As the current market stands, McKinsey estimates supply chain expenses account for almost 25 percent of pharma costs and more than 40 percent of medical device costs. So even minor efficiency gains from shorter manufacturing lead times and reduced inventory could free up billions of dollars8.
Cold chain logistics: A game changer for healthcare
Cold chain logistics is thus a game changer for healthcare, ensuring that life-saving products remain at their very best and speedily reach their destinations.
US Department of Commerce data puts the global figure at $130 billion worth of healthcare products which rely on cold chain to ensure their integrity and availability around the world9.
That figure is set to increase further with input from Asia – IMARC Group tips Asia-Pacific healthcare cold chain logistics will post double-digit growth through 202010.
About 25 percent of all healthcare products are temperature-sensitive11, and maintaining a specific temperature range throughout the entire shipping process is essential.
All of this opens up huge opportunities for logistics and specialist providers delivering healthcare products and devices.
We need high-end solutions from regulatory consulting and global trade management, to temperature-monitoring and enhanced visibility, all aimed at providing healthcare customers with peace of mind, improved profitability and competitive advantage.
What it means for logistics?
Many of these solutions are tailored specifically to customers, taking account of local needs and investing in new technology for the long term.
In an industry where healthcare regulations are increasingly complex, overlooking a simple detail can have grave consequences. With the benefit of global networks and expertise, we have to help customers stay compliant with import and export regulations around the world.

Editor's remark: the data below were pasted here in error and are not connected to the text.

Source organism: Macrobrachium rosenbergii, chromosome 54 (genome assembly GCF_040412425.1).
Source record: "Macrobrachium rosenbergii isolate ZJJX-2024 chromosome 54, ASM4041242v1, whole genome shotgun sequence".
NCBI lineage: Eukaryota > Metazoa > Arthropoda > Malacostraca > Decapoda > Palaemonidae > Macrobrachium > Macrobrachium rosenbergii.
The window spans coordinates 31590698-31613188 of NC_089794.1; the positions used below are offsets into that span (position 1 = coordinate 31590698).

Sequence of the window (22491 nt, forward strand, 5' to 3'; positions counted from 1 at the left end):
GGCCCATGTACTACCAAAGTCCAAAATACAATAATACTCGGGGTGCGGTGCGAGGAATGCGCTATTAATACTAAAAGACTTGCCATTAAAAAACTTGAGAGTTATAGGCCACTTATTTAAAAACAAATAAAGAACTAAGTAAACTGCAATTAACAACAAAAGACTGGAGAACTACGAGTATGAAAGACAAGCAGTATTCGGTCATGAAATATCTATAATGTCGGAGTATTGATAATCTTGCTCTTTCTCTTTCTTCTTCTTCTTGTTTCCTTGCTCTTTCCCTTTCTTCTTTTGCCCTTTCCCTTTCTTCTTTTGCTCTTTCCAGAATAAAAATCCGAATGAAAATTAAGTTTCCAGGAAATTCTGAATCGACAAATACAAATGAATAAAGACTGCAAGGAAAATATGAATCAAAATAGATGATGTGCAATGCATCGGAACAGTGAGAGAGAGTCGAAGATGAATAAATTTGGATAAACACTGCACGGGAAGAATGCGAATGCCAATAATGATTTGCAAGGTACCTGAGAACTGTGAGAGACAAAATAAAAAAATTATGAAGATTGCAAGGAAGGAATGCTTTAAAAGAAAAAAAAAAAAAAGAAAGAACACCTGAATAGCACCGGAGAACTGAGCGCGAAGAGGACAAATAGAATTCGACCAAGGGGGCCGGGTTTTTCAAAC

For instance, we are working with one customer on the faster distribution of clinical kits from Singapore to hospitals in China. We consult with China Customs on import requirements, then consolidate shipments for bulk clearance, and expedite customs clearance in one or two days before breaking the shipment down into smaller lots for distribution across China.
That has cut lead times from pickup in Singapore to delivery in China from 5 to 7 days to just 3 or 4 days, delivering a far better quality of service for clinical investigators.
There is also a trend to “bundled” solutions” where express operators help companies manage their complex supply chains with multi-tiered solutions to meet their cold chain transportation needs.
3 Frost & Sullivan, 2014.
4 “2015 Global Health Care Outlook – Common Goals, Competing Priorities”, Deloitte, 2015.
5 “Rapid Aging in East Asia and Pacific Will Shrink Workforce and Increase Public Spending”, World Bank, December 9, 2015.
6 “Hitting the Sweet Spot – the Growth of the Middle Class in Emerging Markets”, Ernst & Young, 2013.
7 Delivering on the Vast Potential of Personalized Medicine byline By Richard W. Smith, Vice President of Global Trade Services, FedEx Express
8 “Building New Strengths in the Healthcare Supply Chain”, McKinsey & Company, January 2013. Note was also used in Richard Smith byline
9 “2015 Top Markets Report: Cold Chain”, International Trade Administration, U.S. Department of Commerce, May 2015.
10 “Global Healthcare Cold Chain Logistics Market Report & Forecast (2016-2020)”, IMARC Group, September 2015.
11 “Cold Chain – When Temperature Changes Can Cost Millions”, The Logistics Portal, 2014.